Done? Yeah. Garfield's is, without a doubt, a vastly superior routine when you just look at what he's doing. But what most people find, is that Bliss's is the one you enjoy much, much more. Watching Garfield astounds me, but watching Bliss just makes me happy. Elizabeth compares it to classical violin vs. rock and roll, or Ben Jonson vs. Shakespeare. One is unquestionably better, but the other knows how to play to a crowd.

I find the choice of music somewhat ironic. I've often commented (to the disgust of people like my Dad) that Paul McCartney's voice, on a purely technical level, is pretty good, but nothing incredibly spectacular. What he does with it, however, is what makes him Paul Frelling McCartney. He's a musician who happens to sing, not a singer who happens to write music, and it shows. He uses that voice to connect with an audience and do things like try to change the world for the better.

The inevitable comparison between literary fiction and commercial fiction reared its ugly head, as it always does. And I think what this duelling of videos shows is that we clearly need both kinds of people. I like Haydn and Handel, and I also like the Beatles and Enter the Haggis. I dance more to the latter.

We need people with immense technical artistry to show us what is possible, to show us the idealized version of any art form. But we also need people who can use the basics of the form as a springboard to connect with an audience and draw them in. Technical artistry may awe and inspire, but those more concerned with finding joy in what they're doing than in how well they can do it are often better at showing an unconnected audience just how much joy there actually is to be found in the first place.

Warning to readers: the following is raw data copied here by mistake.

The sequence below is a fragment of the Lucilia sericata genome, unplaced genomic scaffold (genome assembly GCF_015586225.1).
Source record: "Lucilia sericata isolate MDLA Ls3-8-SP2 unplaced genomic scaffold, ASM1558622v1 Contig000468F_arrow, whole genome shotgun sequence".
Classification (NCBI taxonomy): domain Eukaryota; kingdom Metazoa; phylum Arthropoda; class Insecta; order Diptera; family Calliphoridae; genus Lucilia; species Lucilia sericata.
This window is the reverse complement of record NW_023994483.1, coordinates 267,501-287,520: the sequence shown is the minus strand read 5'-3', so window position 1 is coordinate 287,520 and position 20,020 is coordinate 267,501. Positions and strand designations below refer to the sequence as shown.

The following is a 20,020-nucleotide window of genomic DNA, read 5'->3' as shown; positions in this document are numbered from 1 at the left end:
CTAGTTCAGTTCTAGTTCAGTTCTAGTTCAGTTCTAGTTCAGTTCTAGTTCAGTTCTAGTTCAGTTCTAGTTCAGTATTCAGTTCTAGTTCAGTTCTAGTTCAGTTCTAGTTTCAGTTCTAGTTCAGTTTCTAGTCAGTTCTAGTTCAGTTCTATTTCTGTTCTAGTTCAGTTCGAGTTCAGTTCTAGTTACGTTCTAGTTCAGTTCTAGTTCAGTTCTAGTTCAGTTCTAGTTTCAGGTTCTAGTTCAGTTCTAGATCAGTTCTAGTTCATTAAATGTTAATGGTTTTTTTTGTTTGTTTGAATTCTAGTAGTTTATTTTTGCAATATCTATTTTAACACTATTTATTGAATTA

( 4:15 PM ) Sarah Jane ~





Thursday, March 09, 2006
 

Bring Me To Life

I get strange looks at the ROM often when I'm with Dottie the Dodo. Largely from the staff, when Dottie starts interacting with me and I get annoyed (like when she won't stop playing with my ID badge), or when I talk about Dottie's "feelings". Most people don't really understand that the puppet takes on a life of its own.

Witness then, if you will, Kevin Clash and Elmo on Oprah. This is the first time you've ever seen Kevin Clash together with the puppet (and I almost died when Elmo says to Oprah "You don't have a big black man following you like Elmo does"). But what you can really see from this interview is that, even when you can see the operator doing his thing, the puppet has a life of his own (and often steals the show).